The opening—the famous Rheingoldian, and Beethoven Ninth-ish Ur­-sound (“A” throughout the entire register of the orchestra)—was held in the must hushed tones, forever clinging to pianissimo with fascinating, compelling tenacity. Even the second theme remained moored in the domain of chamber music-like delicacy. With the ever present prospect of a rip-roaring explosion looming (and without ever calling on it), he made for one of those lapel-grabbing stretches of time where will-power seems to manifest itself in music. He steered the orchestra through the first movement like walking a dog on a rubber band, rubato-wise.

Briefly switching metaphors: So far, Chailly had let the whole thing roll downhill in neutral, not stepping on the accelerator yet, much less putting the pedal to the metal. Only at the single true climax of the first movement—and then only briefly—did he unleash the forces available to him. What followed that tense, clenched understatement, was a ballsy opening of the second movement, see-sawing with a brawny string sound and giving an immediately perceptible different balance to the symphony. The second movement took on equal weight to what preceded it as the underlying pulse went—literally—through Chailly’s body.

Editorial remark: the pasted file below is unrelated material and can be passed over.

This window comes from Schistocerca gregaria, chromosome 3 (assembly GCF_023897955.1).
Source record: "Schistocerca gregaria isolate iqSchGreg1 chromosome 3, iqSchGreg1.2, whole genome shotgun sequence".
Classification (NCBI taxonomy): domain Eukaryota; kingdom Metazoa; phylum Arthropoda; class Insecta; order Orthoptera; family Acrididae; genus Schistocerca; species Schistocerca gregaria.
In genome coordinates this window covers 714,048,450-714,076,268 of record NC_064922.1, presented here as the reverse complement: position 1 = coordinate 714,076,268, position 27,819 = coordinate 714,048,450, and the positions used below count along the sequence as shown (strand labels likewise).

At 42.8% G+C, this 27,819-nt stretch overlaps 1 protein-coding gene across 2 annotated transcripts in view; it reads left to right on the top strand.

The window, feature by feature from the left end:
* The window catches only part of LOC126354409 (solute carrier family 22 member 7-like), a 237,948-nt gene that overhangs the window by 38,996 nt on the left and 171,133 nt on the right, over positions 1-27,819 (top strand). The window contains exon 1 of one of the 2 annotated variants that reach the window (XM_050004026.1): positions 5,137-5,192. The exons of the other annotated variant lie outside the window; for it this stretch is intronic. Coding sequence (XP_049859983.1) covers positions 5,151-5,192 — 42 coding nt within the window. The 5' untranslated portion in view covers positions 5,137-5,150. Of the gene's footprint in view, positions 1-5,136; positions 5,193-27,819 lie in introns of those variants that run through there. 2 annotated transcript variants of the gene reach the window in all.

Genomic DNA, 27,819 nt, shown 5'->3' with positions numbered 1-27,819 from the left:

The Frère Jacques double bass solo was ridiculously perfect, to the point of undermining the effect of playing at the very limits of a double bass' capability. (I would love to see a performance where the conductor doesn’t pick the soloist for that phrase until two bars before he or she has to play it; that should take do the trick of instilling the necessary dread). The violins continued with real verve in a third movement far more deliberate than I normally hear it performed. Deliberation and wonderful detail in the strings came forth again in the fourth movement, too, where Chailly harked back to the soft pianissimo of the first movement, forcing that attentiveness that compels listening. This forceful and determined presentation of the might have been too humorless for some, but whether one liked the goals of the interpretation or not, there was no denying that it was superbly done. Incidentally it was one of the very rare cases with the BRSO where the interpretation outclassed the performance—a fact that can largely be blamed on the brass section (horns especially), which had a miserable day. If they got their act together on the following night for the broadcast of the performance, the BR Klassik label might have a winner of a Mahler First in the can, well deserving of a release in the near future.

1 comment:

pyr said...

I was there at the Friday concert. The brass were generally OK, bar a few notes that threatened to crack (but almost didn't). Having listened to the recording of the BR broadcast, the impact is inevitably a bit less potent than when I was listening in the hall live...

Although Chailly's Mahler 1 is slightly more 'objective' than I prefer, it was still an exciting performance. Oh, and the pianissimi... Wunderbar.